So far the implications of what constitutes the collection are physical/material things whether we are talking about objects, places or phenomena. But there are also intangibles - social practices, gestures, rituals, spoken languages, performances, etc. Intangibles are the immaterial transmissions of their performers. The UNESCO Convention on the Protection of Intangible Cultural Heritage, adopted in 2003 states;

The depository of this heritage is the human mind, the human body being the main instrument for its enactment, or – literally – embodiment. The knowledge and skills are often shared within a community, and manifestations of ICH often are performed collectively”

The convention goes on -

“Many elements of [intangible cultural heritage] are endangered, due to effects of globalization, uniformization policies, and lack of means, appreciation and understanding which - taken together - may lead to the erosion of functions and values of such elements and to lack of interest among the younger generations.”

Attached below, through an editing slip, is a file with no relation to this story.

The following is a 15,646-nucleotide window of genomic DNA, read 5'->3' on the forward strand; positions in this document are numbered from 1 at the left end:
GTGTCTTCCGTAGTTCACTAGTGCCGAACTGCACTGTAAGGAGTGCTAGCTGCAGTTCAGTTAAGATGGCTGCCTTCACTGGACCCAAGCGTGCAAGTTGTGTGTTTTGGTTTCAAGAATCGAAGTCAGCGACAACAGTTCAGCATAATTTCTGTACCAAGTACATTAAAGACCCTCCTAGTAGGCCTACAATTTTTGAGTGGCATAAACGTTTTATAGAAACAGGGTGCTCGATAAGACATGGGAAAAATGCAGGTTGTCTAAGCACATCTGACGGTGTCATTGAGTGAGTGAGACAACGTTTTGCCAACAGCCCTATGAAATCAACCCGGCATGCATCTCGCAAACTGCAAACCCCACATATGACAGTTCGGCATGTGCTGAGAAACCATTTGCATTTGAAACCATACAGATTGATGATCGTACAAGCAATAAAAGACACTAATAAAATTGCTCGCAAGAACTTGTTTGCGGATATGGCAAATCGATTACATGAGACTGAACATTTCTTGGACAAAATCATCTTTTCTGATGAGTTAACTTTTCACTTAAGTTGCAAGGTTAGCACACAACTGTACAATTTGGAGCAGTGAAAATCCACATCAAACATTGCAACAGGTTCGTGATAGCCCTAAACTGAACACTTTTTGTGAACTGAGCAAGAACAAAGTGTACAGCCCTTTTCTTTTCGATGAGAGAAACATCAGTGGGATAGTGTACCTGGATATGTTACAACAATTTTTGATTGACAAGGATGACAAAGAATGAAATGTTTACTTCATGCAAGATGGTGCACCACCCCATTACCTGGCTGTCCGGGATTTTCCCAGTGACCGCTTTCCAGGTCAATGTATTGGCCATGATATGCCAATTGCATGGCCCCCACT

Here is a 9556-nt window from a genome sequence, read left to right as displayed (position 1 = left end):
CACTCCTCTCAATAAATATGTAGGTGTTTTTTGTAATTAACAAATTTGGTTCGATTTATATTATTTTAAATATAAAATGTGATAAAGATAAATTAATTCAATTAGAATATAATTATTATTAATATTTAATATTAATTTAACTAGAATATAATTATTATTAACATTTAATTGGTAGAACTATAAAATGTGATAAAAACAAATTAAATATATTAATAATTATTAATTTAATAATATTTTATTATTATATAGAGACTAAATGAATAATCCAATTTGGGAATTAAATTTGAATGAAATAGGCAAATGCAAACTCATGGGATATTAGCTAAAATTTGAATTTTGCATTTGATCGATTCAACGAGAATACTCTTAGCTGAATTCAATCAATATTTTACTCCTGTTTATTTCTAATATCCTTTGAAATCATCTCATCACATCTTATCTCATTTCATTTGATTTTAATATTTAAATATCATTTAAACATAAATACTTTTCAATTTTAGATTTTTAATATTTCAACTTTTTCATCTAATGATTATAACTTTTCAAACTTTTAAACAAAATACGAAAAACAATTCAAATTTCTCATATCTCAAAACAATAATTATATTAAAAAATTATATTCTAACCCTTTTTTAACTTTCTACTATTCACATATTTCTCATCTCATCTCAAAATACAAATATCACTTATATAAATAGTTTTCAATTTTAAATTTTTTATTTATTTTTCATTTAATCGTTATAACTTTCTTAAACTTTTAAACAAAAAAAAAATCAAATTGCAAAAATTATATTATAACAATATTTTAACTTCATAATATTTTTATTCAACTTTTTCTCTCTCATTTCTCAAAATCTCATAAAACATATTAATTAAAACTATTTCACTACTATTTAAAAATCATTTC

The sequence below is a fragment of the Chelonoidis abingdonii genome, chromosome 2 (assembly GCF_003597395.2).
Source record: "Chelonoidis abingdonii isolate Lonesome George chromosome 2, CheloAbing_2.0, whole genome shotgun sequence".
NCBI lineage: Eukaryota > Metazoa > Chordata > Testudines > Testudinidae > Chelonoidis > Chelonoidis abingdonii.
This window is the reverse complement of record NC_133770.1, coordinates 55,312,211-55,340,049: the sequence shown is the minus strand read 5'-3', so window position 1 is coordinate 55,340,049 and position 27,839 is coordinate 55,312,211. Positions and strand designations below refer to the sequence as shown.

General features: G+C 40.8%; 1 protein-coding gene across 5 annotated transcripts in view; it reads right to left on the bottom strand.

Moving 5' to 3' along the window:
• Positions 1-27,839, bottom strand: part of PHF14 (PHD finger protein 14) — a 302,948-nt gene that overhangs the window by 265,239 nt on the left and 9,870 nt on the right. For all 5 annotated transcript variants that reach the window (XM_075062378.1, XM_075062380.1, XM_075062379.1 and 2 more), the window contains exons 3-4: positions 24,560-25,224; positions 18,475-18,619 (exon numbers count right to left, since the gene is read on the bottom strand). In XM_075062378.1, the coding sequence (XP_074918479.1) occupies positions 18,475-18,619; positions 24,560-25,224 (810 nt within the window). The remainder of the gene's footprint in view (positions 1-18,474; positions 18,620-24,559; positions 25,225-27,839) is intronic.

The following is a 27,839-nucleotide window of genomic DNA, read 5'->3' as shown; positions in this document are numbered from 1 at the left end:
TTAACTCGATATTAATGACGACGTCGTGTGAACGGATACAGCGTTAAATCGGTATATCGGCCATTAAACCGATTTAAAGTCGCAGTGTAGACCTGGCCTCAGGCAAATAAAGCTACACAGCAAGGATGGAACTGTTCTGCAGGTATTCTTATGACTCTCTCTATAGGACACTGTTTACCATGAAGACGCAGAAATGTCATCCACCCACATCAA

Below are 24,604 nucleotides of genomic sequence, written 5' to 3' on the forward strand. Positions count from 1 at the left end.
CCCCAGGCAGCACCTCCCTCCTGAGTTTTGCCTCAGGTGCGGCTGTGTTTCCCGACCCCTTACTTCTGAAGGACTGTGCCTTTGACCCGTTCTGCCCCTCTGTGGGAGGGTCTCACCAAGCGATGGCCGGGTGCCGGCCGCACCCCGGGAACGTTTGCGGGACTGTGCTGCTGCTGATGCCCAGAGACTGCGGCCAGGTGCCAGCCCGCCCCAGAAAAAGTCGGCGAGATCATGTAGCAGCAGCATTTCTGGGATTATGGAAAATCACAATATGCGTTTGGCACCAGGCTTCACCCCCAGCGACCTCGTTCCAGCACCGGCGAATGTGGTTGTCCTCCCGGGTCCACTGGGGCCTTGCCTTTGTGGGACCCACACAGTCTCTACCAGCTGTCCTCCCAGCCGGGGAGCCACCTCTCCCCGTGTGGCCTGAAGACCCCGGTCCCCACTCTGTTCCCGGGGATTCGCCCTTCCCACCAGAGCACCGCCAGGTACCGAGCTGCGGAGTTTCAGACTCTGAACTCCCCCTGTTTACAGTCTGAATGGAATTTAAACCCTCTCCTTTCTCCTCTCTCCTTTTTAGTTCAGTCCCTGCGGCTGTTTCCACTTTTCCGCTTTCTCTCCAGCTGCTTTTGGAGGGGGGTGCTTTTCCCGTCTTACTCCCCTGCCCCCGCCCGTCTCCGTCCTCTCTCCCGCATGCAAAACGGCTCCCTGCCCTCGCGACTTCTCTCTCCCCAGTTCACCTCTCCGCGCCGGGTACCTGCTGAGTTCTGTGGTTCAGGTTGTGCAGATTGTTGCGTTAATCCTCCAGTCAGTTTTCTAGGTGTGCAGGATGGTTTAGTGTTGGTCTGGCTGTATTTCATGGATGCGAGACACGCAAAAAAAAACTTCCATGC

Documentation is of course the best way to gather “records” of intangibles, but it does nothing to preserve the actual occurrence. Because the human being is the “main instrument” of intangible cultural heritage it was necessary to protect the sources of these transmissions by designating certain individuals, or groups as “living human treasures”. While Japan began selecting (collecting) people as national treasures in 1950, followed by South Korea (1964), Thailand (1985) and Philippines (1988)3 it was not until 1993 that South Korea proposed to UNESCO’s Executive Board the establishment of a Living Human Treasure Program. The program was adopted in 2003 safeguarding the production/perpetuation of intangible cultural heritage through officially inducted people. Through a selected few, the program would encourage and support the protraction of these traditions from generation to generation.